When raising philanthropic support for the arts, it is essential to speak to the importance of what you do. Donors are eager to engage in an exciting vision for the future. While everyday work can seem ordinary at times to the people directly involved, the intriguing, promising, and impactful aspects are what entice donors to say, “Tell me more about that.”
We spoke with an art history professor who was able to succinctly and inspiringly describe what made him excited to come to work every day. His response is a master class in what arts scholars can share to help donors see the individual and societal impact of their work.
We should prove…that art matters, that it is a fundamental human impulse, that it isn’t just things that rich people put on their walls, but it really matters. Art is about how you understand yourself, how you portray yourself, your deepest and most difficult emotions. Art is all of those things, and that means it is part of everybody’s life. With art, people [can] live, think, and be—more richly, more creatively.
A lot of people say, “Why should I care? What’s relevant about that?” My job is to find all the research and everything that we’re doing, and others are doing, and put it in front of people and say, “This is why. This is what’s exciting, these are the new discoveries, these are the things that art can do that you never thought it could do; here’s why it’s relevant; here’s why it matters.”
When donors ask, “Why should I care?” we should see it as an invitation to inspire by focusing on the following elements:
1. Societal Impact
My job is to find all of the research…and put it in front of people and say, “This is why.”
Our own work is just a small piece of the important artistic and scholarly activities happening at organizations around the world. Together, we all contribute to the same important body of knowledge and practice that makes an immense difference. If you struggle to articulate the societal importance of your work, take a step back and look what others are doing. By showing donors how our projects and programs augment the work taking place within the discipline, or in interdisciplinary endeavors, we multiply our opportunities when we answer the question of why.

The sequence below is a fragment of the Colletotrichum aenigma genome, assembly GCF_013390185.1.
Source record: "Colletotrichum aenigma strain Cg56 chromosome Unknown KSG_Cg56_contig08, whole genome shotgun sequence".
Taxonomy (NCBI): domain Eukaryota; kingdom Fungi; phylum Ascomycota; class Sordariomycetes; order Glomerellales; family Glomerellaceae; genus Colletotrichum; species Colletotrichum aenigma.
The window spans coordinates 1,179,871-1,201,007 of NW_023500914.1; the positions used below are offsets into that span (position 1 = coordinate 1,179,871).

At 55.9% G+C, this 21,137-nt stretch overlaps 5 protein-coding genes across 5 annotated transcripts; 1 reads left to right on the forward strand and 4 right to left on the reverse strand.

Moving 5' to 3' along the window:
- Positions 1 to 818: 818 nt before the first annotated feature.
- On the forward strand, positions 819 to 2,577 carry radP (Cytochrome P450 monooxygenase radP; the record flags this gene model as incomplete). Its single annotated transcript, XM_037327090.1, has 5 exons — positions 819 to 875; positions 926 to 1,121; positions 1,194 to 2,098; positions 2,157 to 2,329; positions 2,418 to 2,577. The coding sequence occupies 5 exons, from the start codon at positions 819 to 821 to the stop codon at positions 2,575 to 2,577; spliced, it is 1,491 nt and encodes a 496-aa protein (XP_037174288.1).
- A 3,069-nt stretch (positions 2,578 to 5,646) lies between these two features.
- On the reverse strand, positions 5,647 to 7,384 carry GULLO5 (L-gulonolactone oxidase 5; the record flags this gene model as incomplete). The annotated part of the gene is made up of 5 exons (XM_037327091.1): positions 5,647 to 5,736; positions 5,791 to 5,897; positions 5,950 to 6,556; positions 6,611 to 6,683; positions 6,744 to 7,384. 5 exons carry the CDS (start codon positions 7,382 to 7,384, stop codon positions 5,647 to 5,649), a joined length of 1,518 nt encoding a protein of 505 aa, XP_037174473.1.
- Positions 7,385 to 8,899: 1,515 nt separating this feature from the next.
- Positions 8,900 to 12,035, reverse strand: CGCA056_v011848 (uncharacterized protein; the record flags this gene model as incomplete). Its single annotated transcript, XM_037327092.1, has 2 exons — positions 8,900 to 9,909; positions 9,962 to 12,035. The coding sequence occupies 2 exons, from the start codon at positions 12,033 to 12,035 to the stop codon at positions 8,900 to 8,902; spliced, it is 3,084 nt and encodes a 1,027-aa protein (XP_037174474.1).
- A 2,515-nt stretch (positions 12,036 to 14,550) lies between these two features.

2. Individual Impact
Art is about how you understand yourself, how you portray yourself, your deepest and most difficult emotions.
The arts affect people’s lives in significant ways. Looking at the impact of the field on your own life story is a good place to start for inspiration. How has this field impacted you personally? What is its significance in your own life? Then, step back further and ask, how are students impacted? How are individuals in your community impacted? How might donors themselves be impacted? By sharing our own stories first, we can invite donors into the excitement of the work itself, offering them an opportunity to tell their own story. Personal stories are at the heart of the most meaningful, significant contributions.
3. Future Impact
These are the things that art can do that you never thought it could do.
When inspiring donors, sharing past achievements is useful for building credibility—but it is not as effective for securing future commitments. Even more important than what has happened is what can happen. Support for the arts right now will shape and influence the future. Dare to dream and dream big—you never know who may be inspired to join the cause.
Patrons of the arts frequently make loyalty contributions—and these contributions are highly important to the programs they support. However, more meaningful, passion-based contributions are possible when a donor’s personal story connects with the projects or programs they support. Do your part in making the connection by sharing the impact of the arts in a way that inspires donors to act.